Well, at 1:30 in the afternoon, so would everyone else... Not to mention that you and everyone else would like to see the Trevi Fountain, and just about most other sites.

The picture below is taken from the place I felt that it would be safest to stand. Before me is a sea of people waiting to get into or around the Pantheon. My advice - If you want to get even close to the Pantheon (although not in it), go later in the evening, or better yet, at night. You could also sneak there incredibly early in the morning. I went back late at night, and was fortunate to have great company with me to explain all that I was seeing.

"Something Special in Hidden Places"

What does the Spanish Steps + Local Artist + A Trip to the Villa Borghese Gardens & Museum =? Magic!

I had my most amazing day in Rome wandering around the Villa Borghese with Sergio Angilella, a local artist, who works at the top of the Spanish Steps. I had never thought to go there (or actually even knew about it!) Under the advice and guidance of Sergio, I was able to see a beautiful and also, mostly tourist-free, part of Rome. It's a great place for a picnic, to read, to take great pictures, and to see amazing free art (sculptures), and of course, there is also the museum.

The image below is of sculpture which is part of a larger installation titled "I Nostri Silenzi." There are several similar sculptures along the path, and they are there to symbolize all the things that people hold themselves back from saying because we deem it inappropriate. There is also a beautiful lake with ducks, and another museum on grounds.

If you want to get away from the crowds, find a little quiet time, and see some art, then this is the place to go.

http://en.wikipedia.org/wiki/Villa_Borghese_gardens

Forum Posts

Via Rassella

by Fareham_Bee

We are staying in Rome in a week's time and I would like to visit the scene of the so called "Massare in Rome" where the nazis sought revenge for the attack on the Via Rassella. Does anyone know how far from the main attractions like the colloseum etc the Ardentine Caves are?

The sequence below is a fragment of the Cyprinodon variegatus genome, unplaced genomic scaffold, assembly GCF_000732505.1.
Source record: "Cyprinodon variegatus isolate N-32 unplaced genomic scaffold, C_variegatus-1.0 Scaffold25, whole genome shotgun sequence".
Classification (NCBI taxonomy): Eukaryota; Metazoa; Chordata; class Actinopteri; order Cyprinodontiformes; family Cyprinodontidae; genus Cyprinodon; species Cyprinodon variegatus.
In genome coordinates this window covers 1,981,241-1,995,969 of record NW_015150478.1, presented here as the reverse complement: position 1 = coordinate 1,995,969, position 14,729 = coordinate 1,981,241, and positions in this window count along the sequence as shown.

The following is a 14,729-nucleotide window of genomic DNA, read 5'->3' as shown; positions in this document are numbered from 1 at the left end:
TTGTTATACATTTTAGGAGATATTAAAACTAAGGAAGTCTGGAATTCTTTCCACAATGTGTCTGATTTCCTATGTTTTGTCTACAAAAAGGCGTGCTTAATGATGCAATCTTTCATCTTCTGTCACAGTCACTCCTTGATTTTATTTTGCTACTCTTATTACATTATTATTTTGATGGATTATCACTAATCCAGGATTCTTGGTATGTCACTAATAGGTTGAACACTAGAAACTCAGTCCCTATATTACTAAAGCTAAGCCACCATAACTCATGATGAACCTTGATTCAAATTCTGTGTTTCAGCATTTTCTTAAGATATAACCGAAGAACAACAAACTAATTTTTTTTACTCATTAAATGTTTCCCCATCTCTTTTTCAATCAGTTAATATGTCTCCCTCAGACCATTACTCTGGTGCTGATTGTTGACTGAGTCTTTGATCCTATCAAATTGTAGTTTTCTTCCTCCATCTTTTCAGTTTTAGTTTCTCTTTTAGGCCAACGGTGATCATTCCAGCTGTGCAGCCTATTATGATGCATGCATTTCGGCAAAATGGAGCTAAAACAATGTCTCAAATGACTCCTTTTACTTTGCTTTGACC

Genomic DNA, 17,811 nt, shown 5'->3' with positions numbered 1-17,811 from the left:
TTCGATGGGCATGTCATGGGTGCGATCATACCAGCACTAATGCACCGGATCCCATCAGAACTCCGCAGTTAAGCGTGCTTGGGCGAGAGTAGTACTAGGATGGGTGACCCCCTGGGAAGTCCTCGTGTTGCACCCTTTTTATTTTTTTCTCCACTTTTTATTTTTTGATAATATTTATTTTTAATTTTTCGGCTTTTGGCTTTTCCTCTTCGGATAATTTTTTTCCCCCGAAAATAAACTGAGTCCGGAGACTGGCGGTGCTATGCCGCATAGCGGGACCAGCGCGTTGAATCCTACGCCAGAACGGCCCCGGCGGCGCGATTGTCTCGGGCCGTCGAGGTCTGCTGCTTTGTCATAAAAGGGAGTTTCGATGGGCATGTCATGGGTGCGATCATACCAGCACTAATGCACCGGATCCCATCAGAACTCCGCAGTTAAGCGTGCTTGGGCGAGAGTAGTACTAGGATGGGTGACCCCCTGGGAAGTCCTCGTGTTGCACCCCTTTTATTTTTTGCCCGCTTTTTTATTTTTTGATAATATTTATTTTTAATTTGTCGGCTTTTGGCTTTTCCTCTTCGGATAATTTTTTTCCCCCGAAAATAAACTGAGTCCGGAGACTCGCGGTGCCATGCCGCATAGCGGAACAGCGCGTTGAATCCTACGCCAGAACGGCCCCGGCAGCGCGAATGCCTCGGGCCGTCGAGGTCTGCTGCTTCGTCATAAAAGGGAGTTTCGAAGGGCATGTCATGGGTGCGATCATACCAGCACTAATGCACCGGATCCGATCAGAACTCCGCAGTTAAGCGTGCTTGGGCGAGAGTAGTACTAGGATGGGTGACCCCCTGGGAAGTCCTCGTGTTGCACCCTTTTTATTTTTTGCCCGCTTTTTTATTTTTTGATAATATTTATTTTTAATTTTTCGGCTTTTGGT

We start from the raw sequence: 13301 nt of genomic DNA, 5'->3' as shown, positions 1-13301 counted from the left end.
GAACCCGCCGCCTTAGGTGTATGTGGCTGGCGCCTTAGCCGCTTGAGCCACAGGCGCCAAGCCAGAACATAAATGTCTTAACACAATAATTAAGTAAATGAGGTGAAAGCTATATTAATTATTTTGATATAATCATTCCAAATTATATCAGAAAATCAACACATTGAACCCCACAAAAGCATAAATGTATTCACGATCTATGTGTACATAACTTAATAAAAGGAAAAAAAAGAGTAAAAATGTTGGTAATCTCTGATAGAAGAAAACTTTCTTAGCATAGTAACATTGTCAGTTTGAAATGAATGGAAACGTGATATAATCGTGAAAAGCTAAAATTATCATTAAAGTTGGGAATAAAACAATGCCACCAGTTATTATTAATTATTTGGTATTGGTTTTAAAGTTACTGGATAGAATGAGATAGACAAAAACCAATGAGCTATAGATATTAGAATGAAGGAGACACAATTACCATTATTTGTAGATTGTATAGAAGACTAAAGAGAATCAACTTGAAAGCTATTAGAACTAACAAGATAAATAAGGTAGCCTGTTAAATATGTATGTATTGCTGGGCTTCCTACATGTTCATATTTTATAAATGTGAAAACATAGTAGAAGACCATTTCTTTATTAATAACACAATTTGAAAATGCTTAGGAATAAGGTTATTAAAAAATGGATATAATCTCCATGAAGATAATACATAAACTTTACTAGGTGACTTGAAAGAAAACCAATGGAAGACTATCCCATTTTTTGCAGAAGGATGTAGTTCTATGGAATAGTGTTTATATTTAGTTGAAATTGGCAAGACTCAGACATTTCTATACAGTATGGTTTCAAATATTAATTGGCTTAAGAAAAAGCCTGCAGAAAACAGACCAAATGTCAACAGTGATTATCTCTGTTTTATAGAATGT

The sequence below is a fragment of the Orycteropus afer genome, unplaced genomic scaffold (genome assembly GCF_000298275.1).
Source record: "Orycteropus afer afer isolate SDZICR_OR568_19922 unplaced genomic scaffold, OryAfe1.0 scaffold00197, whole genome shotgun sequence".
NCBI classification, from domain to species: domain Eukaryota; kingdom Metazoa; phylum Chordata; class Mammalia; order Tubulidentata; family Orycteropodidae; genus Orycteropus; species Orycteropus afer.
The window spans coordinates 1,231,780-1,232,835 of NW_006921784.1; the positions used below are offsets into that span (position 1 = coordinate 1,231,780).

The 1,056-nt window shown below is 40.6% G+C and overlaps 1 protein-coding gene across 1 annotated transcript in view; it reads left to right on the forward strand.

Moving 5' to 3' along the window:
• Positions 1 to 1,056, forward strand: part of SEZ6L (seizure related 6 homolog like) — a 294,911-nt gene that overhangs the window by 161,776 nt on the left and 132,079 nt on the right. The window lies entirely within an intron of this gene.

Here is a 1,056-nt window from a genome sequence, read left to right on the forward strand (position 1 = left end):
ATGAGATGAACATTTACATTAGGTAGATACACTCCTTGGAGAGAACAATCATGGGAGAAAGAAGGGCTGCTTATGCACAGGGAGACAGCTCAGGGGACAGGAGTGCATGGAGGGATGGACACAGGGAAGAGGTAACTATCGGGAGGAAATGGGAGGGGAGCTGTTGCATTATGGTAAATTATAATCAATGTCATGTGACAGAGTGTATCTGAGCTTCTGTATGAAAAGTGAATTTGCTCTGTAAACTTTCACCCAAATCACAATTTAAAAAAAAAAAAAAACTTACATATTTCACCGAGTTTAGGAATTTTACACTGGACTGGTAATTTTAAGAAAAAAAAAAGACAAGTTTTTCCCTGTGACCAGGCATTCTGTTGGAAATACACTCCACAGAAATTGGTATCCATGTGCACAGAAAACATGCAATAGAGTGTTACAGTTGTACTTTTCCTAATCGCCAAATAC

Re: Via Rassella

by Jenniflower

I am afraid I dont know, but your question is a very interesting one! I am going to Rome in a few months and would LOVE to know the answer to your question too.

Plse let me know when you find out!?
Thanks!

Jen

Re: Via Rassella

by Ciambella

Via Rasella (one s) is a few minute walk from Trevi Fountain.

Re: Re: Via Rassella

by Fareham_Bee

Thank you Ciambella, we are staying in the hotel Zara just a few minutes away, but I am after the Fosse Ardeantie where the reprisals were taken.

Re: Re: Via Rassella

by Ciambella

The Ardeatine Caves are off Via Ardeatina, 18 km on the outskirts of Rome. I don't know if there is any public transportation to the area. With a car, it would probably take 20 minutes since it's just right outside of the GRA.

I found a map of the caves if you are interested. This is the link:

http://www.romacivica.net/novitch/FosseArdeatine/31.gif

Re: Re: Via Rassella

by puppis

To get to the Fosas Ardeatinas, I think the best way is to take the bus 218 which goes to the Catacombs. You can board it near the Piazza in front of the San Giovanni in Laterano church

Re: Re: Via Rassella

by puppis

Sorry. Then you stop by the Catacombs. As you can see in the map, the Fossas are very near the crossing between the Via delle sete chiese and the Via Ardeatina.

If you are interested in visiting other quite interesting places near or on the Via Appia, look for the Archeobus in this page
http://it.geocities.com/mp_pollett/roma-tr.htm

You can board it on Piazza Venezia and make as many stops as you like. One of them can be the catacombs. Each half an hour you have another of these buses making a stop where you descend.

Re: Re: Via Rassella

by Fareham_Bee

Many thanks for your replies, will have to miss the football I think and go to fosas instead. Thanks again.

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 Zara

We've found that other people looking for this hotel also know it by these names:

Zara Hotel Rome

Address: Via Delle Quattro Fontane 37, Rome, Lazio, 00184, Italy